One day in late 2018, John William Kirby Kelley didn’t feel like going to class. So he turned to the friends he had made online, suggesting they call in a fake threat to his school, Old Dominion University.
The people who gathered in the online chat room, which Kelley hosted, regularly engaged in “swatting,” or calling police with invented crises that would require a special weapons and tactics, or SWAT, team, prosecutors said. The friends also routinely derided Black and Jewish people and targeted minorities; one was the leader of a neo-Nazi group called the Atomwaffen Division.
Kelley and the group leader, John Cameron Denton, were ultimately arrested along with four other Atomwaffen associates.
“I am really sorry,” Kelley, now 20, said in Alexandria, Virginia federal court Monday before being sentenced to 33 months in prison. “I hope to return to the community as a better man.”
Some victims were chosen simply because they were streaming their own online activities live, giving the swatters a chance to watch law enforcement respond in real time. But Denton repeatedly harassed a ProPublica journalist who had reported on him and other neo-Nazi leaders. The group also called in threats against two Black churches, a mosque, a Black newspaper columnist and Trump administration official Kirstjen Nielsen.
Judge Liam O’Grady underscored the “great trauma” caused not just to the victims but to police who believed they were responding to potentially deadly situations.
“There was clear racial animus here,” he said. But O’Grady said Kelley, after a “really unfortunate” upbringing, was “working at being a better person and living a better life.” With his computer skills, the judge told Kelley, your “future is very promising.”
Along with using racist slurs, Kelley expressed a desire to put up posters in the area in Northern Virginia where George Lincoln Rockwell, the founder of the American Nazi party, was shot and killed in 1967, Assistant U.S. Attorney Carina Cuellar noted in a filing.
Kelley met Denton in a white-supremacist chat room and drove to West Virginia to meet another virulently racist associate, Cuellar said. The latter co-conspirator was not charged, because of his age, according to court filings; two others are not in the United States.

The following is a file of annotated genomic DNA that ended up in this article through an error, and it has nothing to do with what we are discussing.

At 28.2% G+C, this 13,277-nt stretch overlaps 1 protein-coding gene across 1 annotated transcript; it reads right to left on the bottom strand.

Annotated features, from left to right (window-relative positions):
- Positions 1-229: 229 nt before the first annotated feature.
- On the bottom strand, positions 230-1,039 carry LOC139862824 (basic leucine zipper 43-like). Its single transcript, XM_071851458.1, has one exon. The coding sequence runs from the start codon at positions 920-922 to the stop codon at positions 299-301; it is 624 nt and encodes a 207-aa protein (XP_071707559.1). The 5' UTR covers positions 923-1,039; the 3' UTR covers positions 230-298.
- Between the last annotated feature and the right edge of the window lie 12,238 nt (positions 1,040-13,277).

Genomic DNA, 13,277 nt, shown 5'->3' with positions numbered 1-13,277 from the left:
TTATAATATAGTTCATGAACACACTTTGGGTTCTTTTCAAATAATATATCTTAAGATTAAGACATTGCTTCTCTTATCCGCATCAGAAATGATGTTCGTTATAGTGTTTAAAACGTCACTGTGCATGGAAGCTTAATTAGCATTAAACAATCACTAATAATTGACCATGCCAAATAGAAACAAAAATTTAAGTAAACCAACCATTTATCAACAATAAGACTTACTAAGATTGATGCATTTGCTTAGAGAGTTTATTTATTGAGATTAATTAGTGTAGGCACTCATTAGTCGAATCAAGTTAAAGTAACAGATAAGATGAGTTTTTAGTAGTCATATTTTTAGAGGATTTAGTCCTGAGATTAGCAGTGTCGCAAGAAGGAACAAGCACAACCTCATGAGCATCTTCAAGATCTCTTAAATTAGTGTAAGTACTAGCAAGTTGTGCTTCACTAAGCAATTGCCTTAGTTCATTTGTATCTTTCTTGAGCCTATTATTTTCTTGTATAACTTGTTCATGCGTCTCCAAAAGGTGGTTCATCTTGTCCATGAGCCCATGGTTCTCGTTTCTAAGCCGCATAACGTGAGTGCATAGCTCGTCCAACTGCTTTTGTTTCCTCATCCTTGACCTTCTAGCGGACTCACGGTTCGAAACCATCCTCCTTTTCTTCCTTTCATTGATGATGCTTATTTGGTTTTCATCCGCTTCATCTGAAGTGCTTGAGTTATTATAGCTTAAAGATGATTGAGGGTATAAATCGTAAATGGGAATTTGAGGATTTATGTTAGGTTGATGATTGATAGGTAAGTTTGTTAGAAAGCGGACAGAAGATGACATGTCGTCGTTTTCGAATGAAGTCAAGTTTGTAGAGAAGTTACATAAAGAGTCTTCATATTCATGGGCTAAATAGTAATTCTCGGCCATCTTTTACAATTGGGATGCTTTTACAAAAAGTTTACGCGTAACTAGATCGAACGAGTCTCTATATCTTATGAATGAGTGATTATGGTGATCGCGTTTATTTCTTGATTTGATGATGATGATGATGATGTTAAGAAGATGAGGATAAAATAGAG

The other four people arrested were charged in federal court in Seattle, where they were accused of conspiring to threaten journalists. Two have pleaded guilty; two are awaiting trial.
On Monday, Kelley said that the words he used online “do not represent my values and my beliefs” and that he was “personally disgusted” by the “bad influences” he befriended.
Public defender Cadence Mertz told the judge that Kelley had mental deficits that made it difficult for him to connect his actions with their consequences, exacerbated by a lack of family support. He did not ask to be released after his arrest, because he had nowhere to go, she said.
While his “online activities took a dark turn,” she said in court filings, and he “adopted” the language of white supremacists, he “does not harbor hateful beliefs in real life.” His use of hate speech, she said, was not rooted in sincere belief but was “a function of his isolation and misguided efforts to fit into this social group.”
Kelley, she said, did not personally choose any targets based on race. While Denton called himself “Rape,” “Tormentor” and “Death,” she noted, Kelley’s online alias was “Carl.” (According to court records, he also went by “BotGod.”)
Denton is set to be sentenced April 13.
During his 14 months in jail, Mertz said, Kelley has been reading about racism, understands the harm he caused and “is hopeful that one day his association with a fringe white supremacist group will not be the first thing people see when they Google his name.”